Some weekends it seems everything happens at once: Friday, Apple won their copyright case. Saturday, we lost a hero with the death of Neil Armstrong. Then, Sunday, I experienced an amputation of sorts. The intersection of these events reminded me of a question I urge clients to keep asking.
“Houston, Tranquility base here….”
When Neil Armstrong and Buzz Aldrin set down in the Sea of Tranquility, the moon seemed a little closer to home. Beamed into our living rooms in fuzzy black and white, “one giant leap” redefined mankind.
8,915 days later, John Alex Moger first landed in my arms, transforming my personal brand identity. As a Dad, his upbringing and well-being became part of my daily life—until Sunday.
After what seemed only a blink of my eye, John was 18 and anxious to take his own giant leap: leaving home for college. He stepped onto the grounds of St. Edwards around the same time we heard Armstrong took his final breath, and just hours after news broke of Apple’s legal victory.
Invention vs innovation
Despite a jury’s ruling that Samsung had violated Apple’s iPhone copyrights, detractors still claim Apple doesn’t really invent anything and merely packages, brands and sells existing inventions. They miss the fact that Apple is in the innovation business: Apple’s innovation was aggregating technology in ways previously unimagined to create the iPhone—redefining an industry.
Innovating is every bit the accomplishment as invention—perhaps more so. Invention without application is opportunity squandered.
Apple didn’t invent the phone, but they took it where no phone had gone before. Armstrong didn’t invent walking, he was just first to do it on the moon. And, I didn’t invent sons but no one will deny Tracey and I created John (with the help of God above).
What defines you?
All accomplishment carries the risk of definition. I say Armstrong, you see the moon. I say Apple, you see the iPhone. I say Charlie, you see John’s dad. Getting caught up in any of these accomplishments might be understandable. It would also be deadly to growth.
Accomplishments, products, and children are best thought of as stages along the journey toward our greater purpose. Being defined by them limits you. When you sense that’s happening, ask:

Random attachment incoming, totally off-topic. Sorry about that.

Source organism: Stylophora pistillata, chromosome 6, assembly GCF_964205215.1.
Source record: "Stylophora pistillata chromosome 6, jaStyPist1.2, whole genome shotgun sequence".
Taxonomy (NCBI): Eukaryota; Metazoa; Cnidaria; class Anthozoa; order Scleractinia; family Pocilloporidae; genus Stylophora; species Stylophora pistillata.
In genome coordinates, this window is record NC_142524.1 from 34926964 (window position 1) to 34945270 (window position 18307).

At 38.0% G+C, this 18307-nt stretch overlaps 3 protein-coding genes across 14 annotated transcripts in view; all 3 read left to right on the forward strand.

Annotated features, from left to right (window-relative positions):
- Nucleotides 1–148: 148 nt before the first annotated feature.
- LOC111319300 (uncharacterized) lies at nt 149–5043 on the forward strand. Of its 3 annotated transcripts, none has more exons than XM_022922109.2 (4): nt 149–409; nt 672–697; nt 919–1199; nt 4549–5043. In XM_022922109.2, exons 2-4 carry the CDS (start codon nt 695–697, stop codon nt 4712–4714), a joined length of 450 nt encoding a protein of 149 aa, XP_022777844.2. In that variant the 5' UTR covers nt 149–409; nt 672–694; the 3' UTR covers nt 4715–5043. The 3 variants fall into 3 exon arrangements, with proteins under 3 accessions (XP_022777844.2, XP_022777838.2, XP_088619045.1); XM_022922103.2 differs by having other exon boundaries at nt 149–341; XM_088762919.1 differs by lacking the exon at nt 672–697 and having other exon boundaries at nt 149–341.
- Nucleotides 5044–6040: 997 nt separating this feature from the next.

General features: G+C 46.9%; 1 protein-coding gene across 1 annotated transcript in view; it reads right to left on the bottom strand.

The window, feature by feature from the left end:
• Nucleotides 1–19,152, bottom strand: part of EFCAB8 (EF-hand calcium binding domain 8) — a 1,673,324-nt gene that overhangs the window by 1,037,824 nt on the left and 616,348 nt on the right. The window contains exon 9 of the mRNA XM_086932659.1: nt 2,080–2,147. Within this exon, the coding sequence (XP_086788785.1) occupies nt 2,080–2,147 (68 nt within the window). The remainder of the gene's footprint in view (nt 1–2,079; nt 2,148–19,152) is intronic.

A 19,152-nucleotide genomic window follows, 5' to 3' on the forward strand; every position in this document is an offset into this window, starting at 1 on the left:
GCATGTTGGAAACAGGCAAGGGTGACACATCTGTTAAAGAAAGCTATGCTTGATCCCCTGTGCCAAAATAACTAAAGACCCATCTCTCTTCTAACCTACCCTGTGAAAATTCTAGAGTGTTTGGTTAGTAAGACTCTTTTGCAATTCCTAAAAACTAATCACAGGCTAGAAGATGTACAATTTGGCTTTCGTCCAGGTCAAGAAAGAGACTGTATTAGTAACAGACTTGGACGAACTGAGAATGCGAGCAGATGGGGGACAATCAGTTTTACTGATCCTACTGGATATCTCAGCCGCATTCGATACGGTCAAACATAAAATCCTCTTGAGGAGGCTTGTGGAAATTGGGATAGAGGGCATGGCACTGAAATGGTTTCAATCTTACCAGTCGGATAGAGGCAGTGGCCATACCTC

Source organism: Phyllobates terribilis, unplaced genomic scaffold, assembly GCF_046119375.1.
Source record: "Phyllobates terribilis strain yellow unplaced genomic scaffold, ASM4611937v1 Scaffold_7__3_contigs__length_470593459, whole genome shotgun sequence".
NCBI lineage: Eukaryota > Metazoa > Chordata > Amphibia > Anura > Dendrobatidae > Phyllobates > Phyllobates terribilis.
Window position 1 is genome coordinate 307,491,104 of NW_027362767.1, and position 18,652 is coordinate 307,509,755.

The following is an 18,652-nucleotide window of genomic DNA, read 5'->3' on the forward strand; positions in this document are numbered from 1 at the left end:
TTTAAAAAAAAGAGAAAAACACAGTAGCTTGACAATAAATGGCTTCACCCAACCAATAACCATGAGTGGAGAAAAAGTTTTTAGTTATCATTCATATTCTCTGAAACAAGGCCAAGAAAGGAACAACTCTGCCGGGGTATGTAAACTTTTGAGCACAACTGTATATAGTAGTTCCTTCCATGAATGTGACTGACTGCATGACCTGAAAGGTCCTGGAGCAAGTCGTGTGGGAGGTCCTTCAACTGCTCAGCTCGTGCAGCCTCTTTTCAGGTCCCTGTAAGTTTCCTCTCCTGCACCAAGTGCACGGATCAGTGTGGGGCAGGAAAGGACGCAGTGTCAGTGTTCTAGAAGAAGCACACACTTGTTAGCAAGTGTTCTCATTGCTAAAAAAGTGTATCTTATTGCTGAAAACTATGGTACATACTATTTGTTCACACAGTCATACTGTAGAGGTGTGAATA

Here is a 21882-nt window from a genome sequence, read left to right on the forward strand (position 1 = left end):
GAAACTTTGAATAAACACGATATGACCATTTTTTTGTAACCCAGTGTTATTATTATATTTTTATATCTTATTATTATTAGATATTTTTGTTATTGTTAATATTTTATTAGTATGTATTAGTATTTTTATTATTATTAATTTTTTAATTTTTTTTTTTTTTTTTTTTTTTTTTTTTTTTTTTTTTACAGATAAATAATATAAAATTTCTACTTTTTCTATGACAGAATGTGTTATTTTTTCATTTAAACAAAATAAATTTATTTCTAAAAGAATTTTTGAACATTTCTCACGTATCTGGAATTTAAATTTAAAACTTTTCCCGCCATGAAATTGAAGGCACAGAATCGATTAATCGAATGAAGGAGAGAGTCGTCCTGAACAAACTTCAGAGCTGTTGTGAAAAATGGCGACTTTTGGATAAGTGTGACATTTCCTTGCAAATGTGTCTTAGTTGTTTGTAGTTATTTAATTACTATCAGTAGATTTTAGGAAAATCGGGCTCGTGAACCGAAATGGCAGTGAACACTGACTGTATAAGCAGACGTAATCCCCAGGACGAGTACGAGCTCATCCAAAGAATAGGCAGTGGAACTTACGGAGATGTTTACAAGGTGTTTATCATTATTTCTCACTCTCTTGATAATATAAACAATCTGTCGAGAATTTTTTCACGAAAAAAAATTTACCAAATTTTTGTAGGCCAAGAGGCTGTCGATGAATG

As a good pilot, Armstrong knew to aim his aircraft just over the horizon lest he crash into it. We do the same when we innovate in business and life: aiming higher than seems necessary, seeing past now, imagining what’s next and reaching for it.
Armstrong’s moon walk might have defined a lesser man. Seriously, how on earth does one eclipse being first to walk on the moon? To Armstrong, though, the moon was just a mission completed. He returned asking, “what’s next?” (He was bitterly disappointed with NASA’s recent funding cuts to manned space exploration and spent his final years campaigning for it.)
Will Apple be defined by the iPhone? Steve Jobs opined in his biography by Walter Isaacson that once-great companies fail when they lose their spirit of innovation to become defined by their products instead of asking “what’s next?”
So, what’s next for me and John? My first mission is raising my children to be good citizens to our world; I’m not quite done with that. It is not, however, my only mission. While John’s absence at the dinner table will take some getting used to, I focus on what’s next for me, my family, and business.
John’s journey has only just begun; my little man is now his own planet, while I’m short one moon. It’s like Pluto in reverse. How grand, though, to orbit the same sun watching my son begin asking “what’s next?” for himself.